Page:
Institute for War and Peace Reporting | Giving Voice, Driving Change

COURTSIDE: Visegrad Trial

Vasiljevic defence suggest that he was suffering from a psychiatric disorder
By Mirko Klarin

The defence in the trial of Mitar Vasiljevic, accused of involvement in crimes against Bosniak civilians in Visegrad, including the burning alive of 65 people on June 14, 1992, last week summoned witnesses to testify that the accused spent time in hospital in Uzice, eastern Serbia.


The aim was to support defence claims that Vasiljevic could not be held responsible for his actions.


Three doctors and two nurses from a hospital in Uzice testified that Vasiljevic had spent time there in June and July 1992. He was transferred to the hospital from nearby Visegrad after he broke his leg on June 14,1992.


It is not the nature of the injury but the time and location that are under dispute. The defence maintains Vasiljevic was injured himself falling from a horse on the afternoon of June 14, several hours before the atrocity in Visegrad's Pionirska street.


The prosecution claims the accident occurred that night, after the arson attack, when he slipped while chasing Bosniaks who were trying to escape from the inferno. They say he took part in setting the buildings ablaze with Milan and Sredoje Lukic, who are also indicted but still at large, most probably in Serbia.


Although he is not abandoning his main line of defence, to do with his riding accident, Vasiljevic's lawyers are also trying to prove that their client was unaccountable for his actions in the summer 1992.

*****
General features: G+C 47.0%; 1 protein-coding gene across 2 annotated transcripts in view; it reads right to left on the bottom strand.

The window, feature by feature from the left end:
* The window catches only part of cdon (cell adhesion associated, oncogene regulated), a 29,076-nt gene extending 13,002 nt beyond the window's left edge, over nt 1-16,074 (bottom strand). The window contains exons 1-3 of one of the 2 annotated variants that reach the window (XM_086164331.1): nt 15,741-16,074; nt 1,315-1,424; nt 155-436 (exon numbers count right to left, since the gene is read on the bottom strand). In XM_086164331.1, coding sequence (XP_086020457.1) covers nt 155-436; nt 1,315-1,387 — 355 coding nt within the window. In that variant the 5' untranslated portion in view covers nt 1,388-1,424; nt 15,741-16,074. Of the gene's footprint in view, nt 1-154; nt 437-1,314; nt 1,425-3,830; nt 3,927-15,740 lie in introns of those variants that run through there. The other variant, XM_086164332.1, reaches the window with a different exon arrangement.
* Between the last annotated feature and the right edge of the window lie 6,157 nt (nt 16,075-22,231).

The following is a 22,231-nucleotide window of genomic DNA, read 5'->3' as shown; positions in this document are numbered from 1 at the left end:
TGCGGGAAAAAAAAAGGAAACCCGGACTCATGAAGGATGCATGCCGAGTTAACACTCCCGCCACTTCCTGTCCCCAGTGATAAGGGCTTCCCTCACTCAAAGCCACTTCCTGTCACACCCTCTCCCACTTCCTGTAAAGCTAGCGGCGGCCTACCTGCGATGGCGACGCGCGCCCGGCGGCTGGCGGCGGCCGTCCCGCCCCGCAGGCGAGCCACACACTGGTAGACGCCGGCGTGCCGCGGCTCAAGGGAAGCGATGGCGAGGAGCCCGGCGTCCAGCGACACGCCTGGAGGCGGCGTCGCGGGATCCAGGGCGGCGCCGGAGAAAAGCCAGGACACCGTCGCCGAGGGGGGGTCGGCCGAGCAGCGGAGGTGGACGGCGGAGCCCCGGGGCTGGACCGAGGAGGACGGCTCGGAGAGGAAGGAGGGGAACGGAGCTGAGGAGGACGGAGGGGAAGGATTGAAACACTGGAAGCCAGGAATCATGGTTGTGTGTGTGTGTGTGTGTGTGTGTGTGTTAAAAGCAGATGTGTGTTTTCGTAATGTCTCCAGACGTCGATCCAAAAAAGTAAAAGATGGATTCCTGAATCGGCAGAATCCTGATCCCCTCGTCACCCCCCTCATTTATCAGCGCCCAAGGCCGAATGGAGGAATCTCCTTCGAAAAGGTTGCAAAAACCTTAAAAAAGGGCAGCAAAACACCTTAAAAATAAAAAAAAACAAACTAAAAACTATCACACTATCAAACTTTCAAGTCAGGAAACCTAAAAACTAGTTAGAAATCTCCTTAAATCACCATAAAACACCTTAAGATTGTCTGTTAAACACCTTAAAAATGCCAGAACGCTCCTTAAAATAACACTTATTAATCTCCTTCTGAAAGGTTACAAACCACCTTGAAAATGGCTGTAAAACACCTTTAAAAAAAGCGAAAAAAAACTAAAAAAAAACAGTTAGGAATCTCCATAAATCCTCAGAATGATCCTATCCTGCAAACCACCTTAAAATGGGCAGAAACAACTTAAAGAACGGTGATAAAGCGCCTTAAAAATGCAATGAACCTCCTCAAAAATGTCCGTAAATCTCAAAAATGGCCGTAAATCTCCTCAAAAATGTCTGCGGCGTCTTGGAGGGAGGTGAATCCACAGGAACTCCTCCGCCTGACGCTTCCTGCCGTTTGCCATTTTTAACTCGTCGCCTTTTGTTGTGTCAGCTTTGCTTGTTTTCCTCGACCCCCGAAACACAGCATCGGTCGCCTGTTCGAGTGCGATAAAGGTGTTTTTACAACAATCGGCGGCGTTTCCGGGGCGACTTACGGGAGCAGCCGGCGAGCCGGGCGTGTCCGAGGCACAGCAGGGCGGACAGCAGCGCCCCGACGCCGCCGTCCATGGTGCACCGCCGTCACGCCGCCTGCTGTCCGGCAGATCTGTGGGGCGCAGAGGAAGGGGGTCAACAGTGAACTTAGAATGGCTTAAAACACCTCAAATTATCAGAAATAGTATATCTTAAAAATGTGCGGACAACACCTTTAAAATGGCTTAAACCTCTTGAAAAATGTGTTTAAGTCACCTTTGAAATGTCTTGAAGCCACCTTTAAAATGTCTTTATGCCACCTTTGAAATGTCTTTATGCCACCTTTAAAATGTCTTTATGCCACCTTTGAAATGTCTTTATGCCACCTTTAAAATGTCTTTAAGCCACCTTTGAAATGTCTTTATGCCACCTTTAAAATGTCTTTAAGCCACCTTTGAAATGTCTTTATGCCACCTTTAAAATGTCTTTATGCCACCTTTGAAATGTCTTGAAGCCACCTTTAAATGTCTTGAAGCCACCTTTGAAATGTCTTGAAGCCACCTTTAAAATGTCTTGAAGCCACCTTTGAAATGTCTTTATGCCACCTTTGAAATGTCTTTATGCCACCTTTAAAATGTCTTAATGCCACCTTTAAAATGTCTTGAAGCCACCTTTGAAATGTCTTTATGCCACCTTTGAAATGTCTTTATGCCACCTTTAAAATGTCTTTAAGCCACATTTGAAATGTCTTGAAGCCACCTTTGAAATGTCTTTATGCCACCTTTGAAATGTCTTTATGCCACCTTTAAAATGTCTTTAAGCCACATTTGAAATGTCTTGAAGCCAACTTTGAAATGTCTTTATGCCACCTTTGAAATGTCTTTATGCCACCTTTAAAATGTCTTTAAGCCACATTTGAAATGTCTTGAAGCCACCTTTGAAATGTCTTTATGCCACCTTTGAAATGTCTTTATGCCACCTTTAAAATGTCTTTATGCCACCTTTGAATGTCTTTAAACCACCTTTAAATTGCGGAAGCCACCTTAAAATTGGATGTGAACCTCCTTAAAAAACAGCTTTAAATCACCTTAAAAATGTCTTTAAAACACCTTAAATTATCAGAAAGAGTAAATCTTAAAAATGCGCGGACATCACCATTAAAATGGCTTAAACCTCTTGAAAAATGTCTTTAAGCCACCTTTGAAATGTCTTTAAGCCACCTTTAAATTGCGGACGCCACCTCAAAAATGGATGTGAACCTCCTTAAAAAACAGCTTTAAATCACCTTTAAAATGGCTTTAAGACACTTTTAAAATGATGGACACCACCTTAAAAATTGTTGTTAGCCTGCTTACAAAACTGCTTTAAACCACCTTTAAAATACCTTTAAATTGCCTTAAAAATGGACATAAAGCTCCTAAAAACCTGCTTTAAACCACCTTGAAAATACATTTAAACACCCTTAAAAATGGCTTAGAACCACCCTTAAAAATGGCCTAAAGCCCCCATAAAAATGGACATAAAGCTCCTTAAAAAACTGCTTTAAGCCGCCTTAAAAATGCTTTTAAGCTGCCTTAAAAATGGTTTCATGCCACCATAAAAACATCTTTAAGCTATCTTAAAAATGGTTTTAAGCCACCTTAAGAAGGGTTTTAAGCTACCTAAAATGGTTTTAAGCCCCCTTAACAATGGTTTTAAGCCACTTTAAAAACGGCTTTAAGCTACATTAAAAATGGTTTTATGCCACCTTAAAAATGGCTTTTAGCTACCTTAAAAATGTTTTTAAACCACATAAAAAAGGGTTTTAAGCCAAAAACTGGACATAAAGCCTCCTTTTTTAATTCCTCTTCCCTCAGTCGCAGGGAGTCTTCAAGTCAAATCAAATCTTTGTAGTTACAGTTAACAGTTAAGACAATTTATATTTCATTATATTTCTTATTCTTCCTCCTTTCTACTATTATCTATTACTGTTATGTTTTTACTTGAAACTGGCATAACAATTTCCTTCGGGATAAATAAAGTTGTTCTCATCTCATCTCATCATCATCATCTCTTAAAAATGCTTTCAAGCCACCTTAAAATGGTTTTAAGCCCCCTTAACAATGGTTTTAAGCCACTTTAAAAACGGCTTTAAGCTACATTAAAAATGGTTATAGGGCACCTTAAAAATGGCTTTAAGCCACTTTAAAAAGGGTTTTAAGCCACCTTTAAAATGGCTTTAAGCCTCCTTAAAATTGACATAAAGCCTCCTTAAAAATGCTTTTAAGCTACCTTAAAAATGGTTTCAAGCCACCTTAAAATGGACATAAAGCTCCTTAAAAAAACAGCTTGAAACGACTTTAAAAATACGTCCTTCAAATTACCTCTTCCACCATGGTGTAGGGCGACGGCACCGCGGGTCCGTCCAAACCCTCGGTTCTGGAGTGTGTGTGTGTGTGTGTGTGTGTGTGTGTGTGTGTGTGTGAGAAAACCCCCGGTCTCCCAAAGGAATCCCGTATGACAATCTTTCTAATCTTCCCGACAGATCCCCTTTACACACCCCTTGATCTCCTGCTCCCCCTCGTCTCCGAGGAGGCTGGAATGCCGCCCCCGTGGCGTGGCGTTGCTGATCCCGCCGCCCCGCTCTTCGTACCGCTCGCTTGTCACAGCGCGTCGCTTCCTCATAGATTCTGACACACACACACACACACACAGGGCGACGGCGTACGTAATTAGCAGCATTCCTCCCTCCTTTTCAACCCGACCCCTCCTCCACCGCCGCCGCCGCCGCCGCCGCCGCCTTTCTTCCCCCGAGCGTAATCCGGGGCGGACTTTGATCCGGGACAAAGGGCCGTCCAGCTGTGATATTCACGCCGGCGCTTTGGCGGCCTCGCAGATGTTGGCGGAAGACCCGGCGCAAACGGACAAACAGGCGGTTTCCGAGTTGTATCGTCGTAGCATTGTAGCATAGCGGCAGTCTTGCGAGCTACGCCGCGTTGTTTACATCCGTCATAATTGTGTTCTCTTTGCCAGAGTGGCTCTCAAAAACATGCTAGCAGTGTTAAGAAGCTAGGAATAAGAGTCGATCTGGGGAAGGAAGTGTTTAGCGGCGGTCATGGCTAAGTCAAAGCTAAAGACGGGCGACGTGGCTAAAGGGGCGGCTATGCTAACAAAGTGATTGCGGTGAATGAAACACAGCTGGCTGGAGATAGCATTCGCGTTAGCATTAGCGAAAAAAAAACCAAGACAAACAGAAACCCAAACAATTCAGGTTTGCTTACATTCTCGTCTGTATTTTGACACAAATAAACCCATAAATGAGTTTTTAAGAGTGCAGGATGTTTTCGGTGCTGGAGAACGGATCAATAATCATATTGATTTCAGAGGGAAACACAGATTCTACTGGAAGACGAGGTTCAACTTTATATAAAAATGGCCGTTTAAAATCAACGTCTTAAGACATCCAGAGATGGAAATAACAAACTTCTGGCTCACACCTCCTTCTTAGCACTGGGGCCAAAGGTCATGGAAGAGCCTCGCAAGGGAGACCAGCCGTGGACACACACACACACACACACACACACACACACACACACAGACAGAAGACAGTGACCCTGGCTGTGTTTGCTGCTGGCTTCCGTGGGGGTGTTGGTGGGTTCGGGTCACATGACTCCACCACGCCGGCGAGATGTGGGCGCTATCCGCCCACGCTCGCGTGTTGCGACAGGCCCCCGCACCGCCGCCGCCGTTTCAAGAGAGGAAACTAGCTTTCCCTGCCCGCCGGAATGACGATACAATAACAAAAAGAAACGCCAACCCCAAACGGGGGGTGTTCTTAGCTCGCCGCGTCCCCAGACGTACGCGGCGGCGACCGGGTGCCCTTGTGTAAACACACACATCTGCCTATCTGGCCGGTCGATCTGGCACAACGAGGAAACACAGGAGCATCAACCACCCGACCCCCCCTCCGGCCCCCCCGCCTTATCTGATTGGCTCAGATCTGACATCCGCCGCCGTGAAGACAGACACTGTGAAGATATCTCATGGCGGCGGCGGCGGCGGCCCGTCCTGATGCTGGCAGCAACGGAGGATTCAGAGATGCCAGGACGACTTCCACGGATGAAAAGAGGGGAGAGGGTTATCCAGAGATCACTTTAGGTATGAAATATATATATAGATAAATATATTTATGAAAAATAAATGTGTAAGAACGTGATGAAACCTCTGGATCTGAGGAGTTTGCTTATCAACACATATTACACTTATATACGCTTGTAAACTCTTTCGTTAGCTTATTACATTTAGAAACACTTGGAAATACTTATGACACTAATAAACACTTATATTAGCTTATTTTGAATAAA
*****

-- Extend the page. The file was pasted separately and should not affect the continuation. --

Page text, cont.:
The Uzice doctors and nurses last week agreed that Vasiljevic's behavior in hospital had been "strange" and that he sang out loud in the middle of the night and cursed and physically attacked a Muslim patient with whom he shared the room. They said they had to transfer him to a psychiatric ward as a result.


The defence produced a doctor's assessment from that time which said the former waiter displayed symptoms of an "acute disorder of psychotic character". The medical witnesses said these disorders were not caused by alcoholism or stress because of the crimes he had witnessed, but could have been initiated by them.


Counsel for the accused, Vladimir Domazet, added that a psychiatrist who recently examined Vasilijevic had disclosed to him that the defendant's mother also suffered from psychosis and had committed suicide. The trial chamber, however, refused to explore the issue further until it had received a complete psychiatric report on the accused, expected next week.


Mirko Klarin is IWPR senior editor for the war crimes tribunal and editor-in-chief of SENSE News Agency.